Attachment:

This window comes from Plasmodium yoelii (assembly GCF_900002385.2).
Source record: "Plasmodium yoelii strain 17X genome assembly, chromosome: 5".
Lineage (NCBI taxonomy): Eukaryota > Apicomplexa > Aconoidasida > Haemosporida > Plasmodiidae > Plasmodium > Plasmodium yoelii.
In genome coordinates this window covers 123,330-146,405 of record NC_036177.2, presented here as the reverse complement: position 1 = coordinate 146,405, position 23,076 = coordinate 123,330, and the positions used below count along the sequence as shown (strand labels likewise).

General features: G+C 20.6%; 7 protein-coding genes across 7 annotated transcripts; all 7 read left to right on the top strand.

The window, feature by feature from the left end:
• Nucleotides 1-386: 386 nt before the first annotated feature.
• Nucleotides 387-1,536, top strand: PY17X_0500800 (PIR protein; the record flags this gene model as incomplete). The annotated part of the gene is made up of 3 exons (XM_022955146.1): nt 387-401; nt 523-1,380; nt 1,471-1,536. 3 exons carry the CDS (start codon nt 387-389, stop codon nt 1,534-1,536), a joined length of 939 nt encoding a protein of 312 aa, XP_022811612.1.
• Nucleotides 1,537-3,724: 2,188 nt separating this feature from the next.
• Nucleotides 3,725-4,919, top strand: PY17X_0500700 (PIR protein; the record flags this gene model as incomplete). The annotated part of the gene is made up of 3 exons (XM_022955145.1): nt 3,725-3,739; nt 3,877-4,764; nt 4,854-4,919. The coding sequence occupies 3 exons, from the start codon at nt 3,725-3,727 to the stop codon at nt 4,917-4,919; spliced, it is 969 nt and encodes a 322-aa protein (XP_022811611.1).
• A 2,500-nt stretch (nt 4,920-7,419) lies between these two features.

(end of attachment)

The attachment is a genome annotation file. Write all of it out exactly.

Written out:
This window comes from Plasmodium yoelii (assembly GCF_900002385.2).
Source record: "Plasmodium yoelii strain 17X genome assembly, chromosome: 5".
Lineage (NCBI taxonomy): Eukaryota > Apicomplexa > Aconoidasida > Haemosporida > Plasmodiidae > Plasmodium > Plasmodium yoelii.
In genome coordinates this window covers 123,330-146,405 of record NC_036177.2, presented here as the reverse complement: position 1 = coordinate 146,405, position 23,076 = coordinate 123,330, and the positions used below count along the sequence as shown (strand labels likewise).

General features: G+C 20.6%; 7 protein-coding genes across 7 annotated transcripts; all 7 read left to right on the top strand.

The window, feature by feature from the left end:
• Nucleotides 1-386: 386 nt before the first annotated feature.
• Nucleotides 387-1,536, top strand: PY17X_0500800 (PIR protein; the record flags this gene model as incomplete). The annotated part of the gene is made up of 3 exons (XM_022955146.1): nt 387-401; nt 523-1,380; nt 1,471-1,536. 3 exons carry the CDS (start codon nt 387-389, stop codon nt 1,534-1,536), a joined length of 939 nt encoding a protein of 312 aa, XP_022811612.1.
• Nucleotides 1,537-3,724: 2,188 nt separating this feature from the next.
• Nucleotides 3,725-4,919, top strand: PY17X_0500700 (PIR protein; the record flags this gene model as incomplete). The annotated part of the gene is made up of 3 exons (XM_022955145.1): nt 3,725-3,739; nt 3,877-4,764; nt 4,854-4,919. The coding sequence occupies 3 exons, from the start codon at nt 3,725-3,727 to the stop codon at nt 4,917-4,919; spliced, it is 969 nt and encodes a 322-aa protein (XP_022811611.1).
• A 2,500-nt stretch (nt 4,920-7,419) lies between these two features.